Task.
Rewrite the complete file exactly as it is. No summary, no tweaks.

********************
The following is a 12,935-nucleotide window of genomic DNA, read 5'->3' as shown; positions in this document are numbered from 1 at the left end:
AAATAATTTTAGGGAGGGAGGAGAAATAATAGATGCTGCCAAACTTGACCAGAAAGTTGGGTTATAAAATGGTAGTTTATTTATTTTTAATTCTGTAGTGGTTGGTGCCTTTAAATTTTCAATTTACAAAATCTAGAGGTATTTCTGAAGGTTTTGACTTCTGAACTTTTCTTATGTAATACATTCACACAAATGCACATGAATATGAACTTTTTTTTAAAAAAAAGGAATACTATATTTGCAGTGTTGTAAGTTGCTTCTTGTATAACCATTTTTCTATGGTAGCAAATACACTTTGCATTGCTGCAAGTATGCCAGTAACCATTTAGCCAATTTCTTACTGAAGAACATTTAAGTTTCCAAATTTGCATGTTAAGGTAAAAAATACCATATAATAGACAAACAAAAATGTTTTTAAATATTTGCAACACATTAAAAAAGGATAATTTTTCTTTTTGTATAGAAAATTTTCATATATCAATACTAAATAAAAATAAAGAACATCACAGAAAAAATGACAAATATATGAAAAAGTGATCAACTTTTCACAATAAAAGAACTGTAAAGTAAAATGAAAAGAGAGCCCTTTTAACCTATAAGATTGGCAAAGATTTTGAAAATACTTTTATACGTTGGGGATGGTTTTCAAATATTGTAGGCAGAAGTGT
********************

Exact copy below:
The following is a 12,935-nucleotide window of genomic DNA, read 5'->3' as shown; positions in this document are numbered from 1 at the left end:
AAATAATTTTAGGGAGGGAGGAGAAATAATAGATGCTGCCAAACTTGACCAGAAAGTTGGGTTATAAAATGGTAGTTTATTTATTTTTAATTCTGTAGTGGTTGGTGCCTTTAAATTTTCAATTTACAAAATCTAGAGGTATTTCTGAAGGTTTTGACTTCTGAACTTTTCTTATGTAATACATTCACACAAATGCACATGAATATGAACTTTTTTTTAAAAAAAAGGAATACTATATTTGCAGTGTTGTAAGTTGCTTCTTGTATAACCATTTTTCTATGGTAGCAAATACACTTTGCATTGCTGCAAGTATGCCAGTAACCATTTAGCCAATTTCTTACTGAAGAACATTTAAGTTTCCAAATTTGCATGTTAAGGTAAAAAATACCATATAATAGACAAACAAAAATGTTTTTAAATATTTGCAACACATTAAAAAAGGATAATTTTTCTTTTTGTATAGAAAATTTTCATATATCAATACTAAATAAAAATAAAGAACATCACAGAAAAAATGACAAATATATGAAAAAGTGATCAACTTTTCACAATAAAAGAACTGTAAAGTAAAATGAAAAGAGAGCCCTTTTAACCTATAAGATTGGCAAAGATTTTGAAAATACTTTTATACGTTGGGGATGGTTTTCAAATATTGTAGGCAGAAGTGT